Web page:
demersal shelf rockfish (DSR) fishery in the SEO District for both 2021 
and 2022.
    The DSR fishery in the SEO District is defined at Sec.  
679.21(d)(2)(ii)(A). This fishery is apportioned 9 mt of the halibut 
PSC limit in recognition of its small-scale harvests of groundfish 
(Sec.  679.21(d)(2)(i)(A)). The separate halibut PSC limit for the DSR 
fishery is intended to prevent that fishery from being impacted from 
the halibut PSC incurred by other GOA fisheries. NMFS estimates low 
halibut bycatch in the DSR fishery because (1) the duration of the DSR 
fisheries and the gear soak times are short, (2) the DSR fishery occurs 
in the winter when there is less overlap in the distribution of DSR and 
halibut, and (3) the directed commercial DSR fishery has a low DSR TAC. 
The Alaska Department of Fish and Game sets the commercial GHL for the 
DSR fishery after deducting (1) estimates of DSR incidental catch in 
all fisheries (including halibut and subsistence); and (2) the 
allocation to the DSR sport fish fishery. In 2020, the commercial 
fishery for DSR was closed due to concerns about declining DSR biomass.
    The FMP authorizes the Council to exempt specific gear from the 
halibut PSC limits. NMFS, after consultation with the Council, proposes 
to exempt pot gear, jig gear, and the sablefish IFQ hook-and-line gear 
fishery categories from the non-trawl halibut PSC limit for 2021 and 
2022. The Council recommended, and NMFS is proposing, these exemptions 
because (1) pot gear fisheries have low annual halibut bycatch 
mortality; (2) IFQ program regulations prohibit discard of halibut if 
any halibut IFQ permit holder on board a CV holds unused halibut IFQ 
for that vessel category and the IFQ regulatory area in which the 
vessel is operating (Sec.  679.7(f)(11)); (3) some sablefish IFQ permit 
holders hold halibut IFQ permits and are therefore required to retain 
the halibut they catch while fishing sablefish IFQ; and (4) NMFS 
estimates negligible halibut mortality for the jig gear fisheries given 
the small amount of groundfish harvested by jig gear, the selective 
nature of jig gear, and the high survival rates of halibut caught and 
released with jig gear.
    The best available information on estimated halibut bycatch 
consists of data collected by fisheries observers during 2020. The 
calculated halibut bycatch mortality through October 24, 2020 is 756 mt 
for trawl gear and 2 mt for hook-and-line gear, for a total halibut 
mortality of 758 mt. This halibut mortality was calculated using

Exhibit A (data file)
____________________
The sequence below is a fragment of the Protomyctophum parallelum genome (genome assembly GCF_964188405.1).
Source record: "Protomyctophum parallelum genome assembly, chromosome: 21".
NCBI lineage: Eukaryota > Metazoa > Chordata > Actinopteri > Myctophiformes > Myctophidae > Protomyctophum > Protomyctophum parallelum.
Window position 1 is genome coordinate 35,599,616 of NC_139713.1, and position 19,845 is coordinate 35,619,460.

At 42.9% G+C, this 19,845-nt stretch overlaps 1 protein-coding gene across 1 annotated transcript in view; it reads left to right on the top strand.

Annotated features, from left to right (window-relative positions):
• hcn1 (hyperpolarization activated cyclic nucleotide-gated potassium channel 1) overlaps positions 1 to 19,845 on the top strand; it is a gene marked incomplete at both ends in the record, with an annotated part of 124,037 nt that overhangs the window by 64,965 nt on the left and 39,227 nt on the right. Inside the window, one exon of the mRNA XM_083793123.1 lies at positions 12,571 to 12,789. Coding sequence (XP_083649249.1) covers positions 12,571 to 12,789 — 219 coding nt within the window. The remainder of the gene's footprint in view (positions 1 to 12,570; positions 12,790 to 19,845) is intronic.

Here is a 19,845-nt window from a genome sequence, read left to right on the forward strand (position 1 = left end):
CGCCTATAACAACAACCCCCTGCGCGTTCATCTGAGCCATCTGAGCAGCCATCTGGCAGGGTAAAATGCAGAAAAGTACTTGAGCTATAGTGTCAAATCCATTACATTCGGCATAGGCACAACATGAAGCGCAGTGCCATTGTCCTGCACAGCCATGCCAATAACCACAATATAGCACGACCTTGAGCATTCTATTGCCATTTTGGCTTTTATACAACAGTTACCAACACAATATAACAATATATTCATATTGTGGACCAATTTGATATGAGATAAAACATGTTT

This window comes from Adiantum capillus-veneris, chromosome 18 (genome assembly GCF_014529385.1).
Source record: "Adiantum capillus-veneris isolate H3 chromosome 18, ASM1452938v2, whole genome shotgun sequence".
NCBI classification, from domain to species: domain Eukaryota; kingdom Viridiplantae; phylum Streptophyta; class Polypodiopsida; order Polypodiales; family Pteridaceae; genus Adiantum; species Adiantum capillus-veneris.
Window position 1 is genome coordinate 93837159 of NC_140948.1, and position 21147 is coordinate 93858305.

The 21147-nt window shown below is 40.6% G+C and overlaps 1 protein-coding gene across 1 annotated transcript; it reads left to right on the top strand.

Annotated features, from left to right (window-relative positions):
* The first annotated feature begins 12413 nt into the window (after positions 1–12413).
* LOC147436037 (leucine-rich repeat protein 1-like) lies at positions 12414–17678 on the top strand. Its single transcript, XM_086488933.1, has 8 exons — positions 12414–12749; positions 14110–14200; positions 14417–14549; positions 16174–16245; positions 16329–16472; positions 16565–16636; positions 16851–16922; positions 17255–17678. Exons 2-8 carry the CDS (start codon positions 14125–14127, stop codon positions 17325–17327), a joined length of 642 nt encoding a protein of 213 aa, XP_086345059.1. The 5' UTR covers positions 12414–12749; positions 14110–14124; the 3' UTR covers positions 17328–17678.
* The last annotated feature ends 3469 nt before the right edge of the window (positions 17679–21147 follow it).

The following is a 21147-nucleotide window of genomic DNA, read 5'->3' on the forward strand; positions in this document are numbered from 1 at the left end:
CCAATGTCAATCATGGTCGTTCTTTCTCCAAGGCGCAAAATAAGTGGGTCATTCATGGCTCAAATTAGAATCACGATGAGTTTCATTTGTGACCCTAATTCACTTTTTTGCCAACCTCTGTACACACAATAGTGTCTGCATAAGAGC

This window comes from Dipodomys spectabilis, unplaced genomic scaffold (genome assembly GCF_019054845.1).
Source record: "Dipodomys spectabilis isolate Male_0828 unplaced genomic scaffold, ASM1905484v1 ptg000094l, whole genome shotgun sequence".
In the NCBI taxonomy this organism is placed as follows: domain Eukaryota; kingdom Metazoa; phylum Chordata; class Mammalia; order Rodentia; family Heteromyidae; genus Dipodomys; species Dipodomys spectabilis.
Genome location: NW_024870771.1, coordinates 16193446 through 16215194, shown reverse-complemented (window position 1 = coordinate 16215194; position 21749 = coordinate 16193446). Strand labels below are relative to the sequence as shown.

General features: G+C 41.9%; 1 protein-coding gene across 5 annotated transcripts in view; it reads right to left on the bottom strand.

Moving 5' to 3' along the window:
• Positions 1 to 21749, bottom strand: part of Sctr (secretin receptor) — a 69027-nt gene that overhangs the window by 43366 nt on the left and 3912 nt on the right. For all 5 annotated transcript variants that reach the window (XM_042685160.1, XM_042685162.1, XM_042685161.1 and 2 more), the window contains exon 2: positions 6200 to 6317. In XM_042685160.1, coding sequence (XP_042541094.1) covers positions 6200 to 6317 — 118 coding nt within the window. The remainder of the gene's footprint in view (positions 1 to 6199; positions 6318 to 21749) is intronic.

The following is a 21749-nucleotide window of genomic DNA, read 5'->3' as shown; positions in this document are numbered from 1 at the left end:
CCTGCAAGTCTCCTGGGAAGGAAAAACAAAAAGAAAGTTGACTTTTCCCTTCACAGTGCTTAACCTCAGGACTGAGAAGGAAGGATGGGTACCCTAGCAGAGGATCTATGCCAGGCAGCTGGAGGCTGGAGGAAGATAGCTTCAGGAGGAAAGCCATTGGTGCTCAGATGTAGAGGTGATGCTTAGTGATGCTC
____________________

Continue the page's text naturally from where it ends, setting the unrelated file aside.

groundfish and IFQ halibut catch data from the NMFS Alaska Region's 
catch accounting system. This accounting system contains historical and 
recent catch information compiled from each Alaska groundfish and IFQ 
halibut fishery.
    Section 679.21(d)(4)(i) and (ii) authorizes NMFS to seasonally 
apportion the halibut PSC limits after consultation with the Council. 
The FMP and regulations require that the Council and NMFS consider the 
following information in seasonally apportioning halibut PSC limits: 
(1) Seasonal distribution of halibut, (2) seasonal distribution of 
target groundfish species relative to halibut distribution, (3) 
expected halibut bycatch needs on a seasonal basis relative to changes 
in halibut biomass and expected catch of target groundfish species, (4) 
expected bycatch rates on a seasonal basis, (5) expected changes in 
directed groundfish fishing seasons, (6) expected actual start of 
fishing effort, and (7) economic effects of establishing seasonal 
halibut allocations on segments of the target groundfish industry. 
Based on public comment, information presented in the 2019 SAFE report, 
NMFS catch data, State catch data, or International Pacific Halibut 
Commission (IPHC) stock assessment and mortality data, the Council may 
recommend or NMFS may make changes to the seasonal, gear-type, or 
fishery category apportionments of halibut PSC limits for the final 
2021 and 2022 harvest specifications pursuant to Sec.  679.21(d)(1) and 
(d)(4).
    The final 2020 and 2021 harvest specifications (85 FR 13802, March 
10, 2020) summarized the Council's and NMFS's findings for these FMP 
and regulatory considerations with respect to halibut PSC limits. The 
Council's and NMFS's proposed findings for these proposed 2021 and 2022 
harvest specifications are unchanged from the final 2020 and 2021 
harvest specifications. Table 9 lists the proposed 2021 and 2022 
Pacific halibut PSC limits, allowances, and apportionments. The halibut 
PSC limits in these tables reflect the halibut PSC limits set forth at